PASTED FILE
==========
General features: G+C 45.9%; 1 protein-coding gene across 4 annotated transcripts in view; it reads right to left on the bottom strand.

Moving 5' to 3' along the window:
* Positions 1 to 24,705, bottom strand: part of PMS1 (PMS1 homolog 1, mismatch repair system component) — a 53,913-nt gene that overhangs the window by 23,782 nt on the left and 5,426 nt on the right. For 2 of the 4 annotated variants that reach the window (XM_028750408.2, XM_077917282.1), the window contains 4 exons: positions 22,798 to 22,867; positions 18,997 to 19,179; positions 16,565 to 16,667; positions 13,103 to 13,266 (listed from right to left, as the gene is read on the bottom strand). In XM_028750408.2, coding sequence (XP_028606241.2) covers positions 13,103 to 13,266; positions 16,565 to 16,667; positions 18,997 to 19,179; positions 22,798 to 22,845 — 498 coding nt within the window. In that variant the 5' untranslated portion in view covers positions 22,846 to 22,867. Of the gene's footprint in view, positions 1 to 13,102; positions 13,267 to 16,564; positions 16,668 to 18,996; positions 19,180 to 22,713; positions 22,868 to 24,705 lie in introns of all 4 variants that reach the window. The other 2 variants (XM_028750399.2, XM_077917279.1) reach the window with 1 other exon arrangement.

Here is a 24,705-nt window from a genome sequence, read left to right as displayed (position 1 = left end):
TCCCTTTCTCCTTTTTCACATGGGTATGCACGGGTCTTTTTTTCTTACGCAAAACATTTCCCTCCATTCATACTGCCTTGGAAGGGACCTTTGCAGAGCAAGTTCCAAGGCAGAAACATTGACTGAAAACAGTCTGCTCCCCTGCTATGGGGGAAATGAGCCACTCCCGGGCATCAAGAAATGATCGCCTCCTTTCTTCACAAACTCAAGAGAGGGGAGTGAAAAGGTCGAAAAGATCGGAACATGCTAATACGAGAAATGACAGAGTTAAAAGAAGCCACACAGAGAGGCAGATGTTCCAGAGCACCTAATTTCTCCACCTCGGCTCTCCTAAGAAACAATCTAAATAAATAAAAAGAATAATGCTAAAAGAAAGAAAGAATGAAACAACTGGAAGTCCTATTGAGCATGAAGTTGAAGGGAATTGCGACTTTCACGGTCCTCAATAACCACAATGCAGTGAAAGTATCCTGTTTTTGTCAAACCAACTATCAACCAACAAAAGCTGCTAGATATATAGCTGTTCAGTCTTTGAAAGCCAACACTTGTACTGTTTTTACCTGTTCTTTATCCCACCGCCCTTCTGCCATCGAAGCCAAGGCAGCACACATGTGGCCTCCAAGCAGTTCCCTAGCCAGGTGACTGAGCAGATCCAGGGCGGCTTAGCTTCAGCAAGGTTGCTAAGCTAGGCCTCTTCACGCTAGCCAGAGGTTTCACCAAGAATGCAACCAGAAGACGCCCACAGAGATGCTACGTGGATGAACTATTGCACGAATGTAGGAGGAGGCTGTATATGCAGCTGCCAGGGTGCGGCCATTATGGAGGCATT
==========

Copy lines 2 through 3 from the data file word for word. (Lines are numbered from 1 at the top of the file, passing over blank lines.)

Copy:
Moving 5' to 3' along the window:
* Positions 1 to 24,705, bottom strand: part of PMS1 (PMS1 homolog 1, mismatch repair system component) — a 53,913-nt gene that overhangs the window by 23,782 nt on the left and 5,426 nt on the right. For 2 of the 4 annotated variants that reach the window (XM_028750408.2, XM_077917282.1), the window contains 4 exons: positions 22,798 to 22,867; positions 18,997 to 19,179; positions 16,565 to 16,667; positions 13,103 to 13,266 (listed from right to left, as the gene is read on the bottom strand). In XM_028750408.2, coding sequence (XP_028606241.2) covers positions 13,103 to 13,266; positions 16,565 to 16,667; positions 18,997 to 19,179; positions 22,798 to 22,845 — 498 coding nt within the window. In that variant the 5' untranslated portion in view covers positions 22,846 to 22,867. Of the gene's footprint in view, positions 1 to 13,102; positions 13,267 to 16,564; positions 16,668 to 18,996; positions 19,180 to 22,713; positions 22,868 to 24,705 lie in introns of all 4 variants that reach the window. The other 2 variants (XM_028750399.2, XM_077917279.1) reach the window with 1 other exon arrangement.